The Middle Atlantic and Southeast States had over-all plant hourly averages of 73 and 75 cents, respectively. These regions, together, included 70 percent of the establishments having 8 or more employees and over three-fourths of the workers. The Pacific Coast, as in most industries, tended to show the highest hourly earnings.

Workers in union establishments and in the larger establishments and communities tended to earn more than others. The pay of those making long-filler cigars was usually greater than of those making short-fillers.

Paid vacations for plant workers were granted in half of the establishments and nonproduction bonuses were paid in one-fifth of the plants studied.2

Production Methods and the Labor Force

The productive capacity of the industry is concentrated to a great extent in plants utilizing cigar machines. However, hand methods of making cigars are still used in a large number of the smaller shops. In addition, many establishments producing short-filler cigars employ a combination of machine and hand methods in the cigar-making process. In machine plants, the proportion of the labor force engaged in the cigar-making operation was much smaller than in the plant group using hand methods only.

Women workers accounted for more than three-fourths of the total labor force in the cigar industry in January 1946. The proportion of

1 Prepared by Kermit B. Mohn from a field survey made under the direction of the Bureau's Regional Wage Analysts.

The study upon which this article is based was limited to establishments manufacturing cigars and employing at least 8 workers. Such plants were estimated as numbering 356, and as employing almost 45,000 workers in January 1946; 198 of the establishments having over 30,000 of the workers were included in this study. More detailed information on wage structure in the cigar industry will be available in bulletin form.

women employed in the machine plants was considerably higher than in shops producing cigars by hand methods. All workers at the cigar-making machines, in both long-filler and short-filler cigar production by straight machine methods, were women.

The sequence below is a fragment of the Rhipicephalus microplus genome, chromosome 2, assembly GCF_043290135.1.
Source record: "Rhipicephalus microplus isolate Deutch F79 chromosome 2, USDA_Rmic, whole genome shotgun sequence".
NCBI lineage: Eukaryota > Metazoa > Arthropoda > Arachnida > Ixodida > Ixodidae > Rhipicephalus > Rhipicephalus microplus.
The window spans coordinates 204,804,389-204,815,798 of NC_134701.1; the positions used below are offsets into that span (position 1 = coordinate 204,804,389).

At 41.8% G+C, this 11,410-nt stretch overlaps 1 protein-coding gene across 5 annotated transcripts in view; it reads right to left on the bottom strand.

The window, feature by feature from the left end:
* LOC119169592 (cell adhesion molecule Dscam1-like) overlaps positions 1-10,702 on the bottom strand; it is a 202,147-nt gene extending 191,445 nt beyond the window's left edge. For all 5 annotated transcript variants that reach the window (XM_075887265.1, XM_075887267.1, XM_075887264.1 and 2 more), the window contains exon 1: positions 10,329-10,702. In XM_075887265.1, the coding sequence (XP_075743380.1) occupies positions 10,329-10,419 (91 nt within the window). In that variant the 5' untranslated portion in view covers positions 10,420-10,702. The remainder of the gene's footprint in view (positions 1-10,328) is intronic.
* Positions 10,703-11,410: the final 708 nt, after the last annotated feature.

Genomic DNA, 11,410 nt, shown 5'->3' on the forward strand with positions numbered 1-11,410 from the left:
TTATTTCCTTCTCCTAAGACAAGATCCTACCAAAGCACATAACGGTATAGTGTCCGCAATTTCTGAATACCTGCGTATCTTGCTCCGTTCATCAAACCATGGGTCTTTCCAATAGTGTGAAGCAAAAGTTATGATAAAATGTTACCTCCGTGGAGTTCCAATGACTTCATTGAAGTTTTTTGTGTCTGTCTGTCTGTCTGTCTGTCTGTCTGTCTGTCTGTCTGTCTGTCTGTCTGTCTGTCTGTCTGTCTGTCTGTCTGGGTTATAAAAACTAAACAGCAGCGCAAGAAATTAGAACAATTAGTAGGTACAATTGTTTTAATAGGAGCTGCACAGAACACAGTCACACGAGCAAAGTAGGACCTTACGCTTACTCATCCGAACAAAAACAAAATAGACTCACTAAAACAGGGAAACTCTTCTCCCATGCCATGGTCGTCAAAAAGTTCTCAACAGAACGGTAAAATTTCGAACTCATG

Less than half of the establishments studied had union agreements covering a majority of their workers. Somewhat more than half of the workers covered by this study were employed in these union plants. All establishments studied in New England were unionized. At the other extreme, only 1 of 7 plants (18 percent of the workers) in the Southwest had an agreement. The most important regions-Middle Atlantic and Southeast-had collective bargaining in 32 and 51 percent of their establishments (28 and 69 percent of the workers), respectively. The oldest union, and still the leading one insofar as number of agreements are concerned, is the Cigar Makers International Union of America (AFL). This union has practically all the agreements in New England, York (Pa.), Tampa (Fla.), and Los Angeles (Calif.). The Food, Tobacco, Agricultural and Allied Workers Union of America (CIO) has numerous agreements in New York City and a smaller number in Philadelphia and the Great Lakes region. A few other agreements are scattered among other unions.

Wage Structure


Plant workers in cigar factories throughout the country averaged 73 cents an hour on a straight-time basis in January 1946. Men had average hourly earnings of 85 cents and women 69 cents (table 1). About 11 percent of all workers had hourly earnings of less than 50 cents, while more than 13 percent averaged $1.00 or more. Among the men workers, over 5 percent earned below 50 cents, but almost 29 percent were included in the $1.00-or-more group. For women the proportions were about 13 and 8 percent, respectively.

The two regions having the greatest concentration of the industry— Middle Atlantic and Southeast-had over-all plant averages of 73 and 75 cents, respectively. Men in the former region earned 82 cents compared with 87 cents in the latter; for women the corresponding figures were 71 and 69 cents. The over-all plant average in the Pacific region ($1.02 and highest in the country) was almost double that of the Southwest (52 cents).

The significance of regional over-all differences is obscured because of the variations in occupational structure accompanying dissimilar manufacturing methods. Thus, only a fifth of all men plant workers in the Middle Atlantic region were engaged in "hand" occupations (bunchmaking, rolling, or whole cigar making), while in the Southeast over 55 percent were similarly employed. In contrast to the